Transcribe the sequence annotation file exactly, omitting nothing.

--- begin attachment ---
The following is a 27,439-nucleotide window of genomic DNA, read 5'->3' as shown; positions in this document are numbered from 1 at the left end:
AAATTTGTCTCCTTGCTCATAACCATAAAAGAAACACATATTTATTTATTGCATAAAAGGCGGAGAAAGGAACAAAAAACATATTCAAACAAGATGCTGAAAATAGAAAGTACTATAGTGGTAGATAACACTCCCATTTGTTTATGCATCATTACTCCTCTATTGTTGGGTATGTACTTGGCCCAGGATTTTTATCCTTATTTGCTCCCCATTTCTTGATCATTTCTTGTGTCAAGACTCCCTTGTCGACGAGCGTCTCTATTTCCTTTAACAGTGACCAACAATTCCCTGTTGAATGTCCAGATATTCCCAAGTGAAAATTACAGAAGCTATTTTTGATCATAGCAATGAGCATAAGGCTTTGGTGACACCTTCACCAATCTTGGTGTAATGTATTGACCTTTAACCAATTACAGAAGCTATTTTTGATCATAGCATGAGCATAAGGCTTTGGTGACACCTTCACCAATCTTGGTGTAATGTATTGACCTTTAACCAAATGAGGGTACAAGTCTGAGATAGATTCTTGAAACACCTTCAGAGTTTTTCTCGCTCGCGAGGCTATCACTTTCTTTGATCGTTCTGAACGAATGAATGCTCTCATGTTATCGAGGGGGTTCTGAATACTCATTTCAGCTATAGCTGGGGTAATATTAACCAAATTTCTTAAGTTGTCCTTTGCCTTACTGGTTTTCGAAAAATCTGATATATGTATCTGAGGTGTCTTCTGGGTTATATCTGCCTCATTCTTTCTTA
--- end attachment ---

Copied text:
The following is a 27,439-nucleotide window of genomic DNA, read 5'->3' as shown; positions in this document are numbered from 1 at the left end:
AAATTTGTCTCCTTGCTCATAACCATAAAAGAAACACATATTTATTTATTGCATAAAAGGCGGAGAAAGGAACAAAAAACATATTCAAACAAGATGCTGAAAATAGAAAGTACTATAGTGGTAGATAACACTCCCATTTGTTTATGCATCATTACTCCTCTATTGTTGGGTATGTACTTGGCCCAGGATTTTTATCCTTATTTGCTCCCCATTTCTTGATCATTTCTTGTGTCAAGACTCCCTTGTCGACGAGCGTCTCTATTTCCTTTAACAGTGACCAACAATTCCCTGTTGAATGTCCAGATATTCCCAAGTGAAAATTACAGAAGCTATTTTTGATCATAGCAATGAGCATAAGGCTTTGGTGACACCTTCACCAATCTTGGTGTAATGTATTGACCTTTAACCAATTACAGAAGCTATTTTTGATCATAGCATGAGCATAAGGCTTTGGTGACACCTTCACCAATCTTGGTGTAATGTATTGACCTTTAACCAAATGAGGGTACAAGTCTGAGATAGATTCTTGAAACACCTTCAGAGTTTTTCTCGCTCGCGAGGCTATCACTTTCTTTGATCGTTCTGAACGAATGAATGCTCTCATGTTATCGAGGGGGTTCTGAATACTCATTTCAGCTATAGCTGGGGTAATATTAACCAAATTTCTTAAGTTGTCCTTTGCCTTACTGGTTTTCGAAAAATCTGATATATGTATCTGAGGTGTCTTCTGGGTTATATCTGCCTCATTCTTTCTTA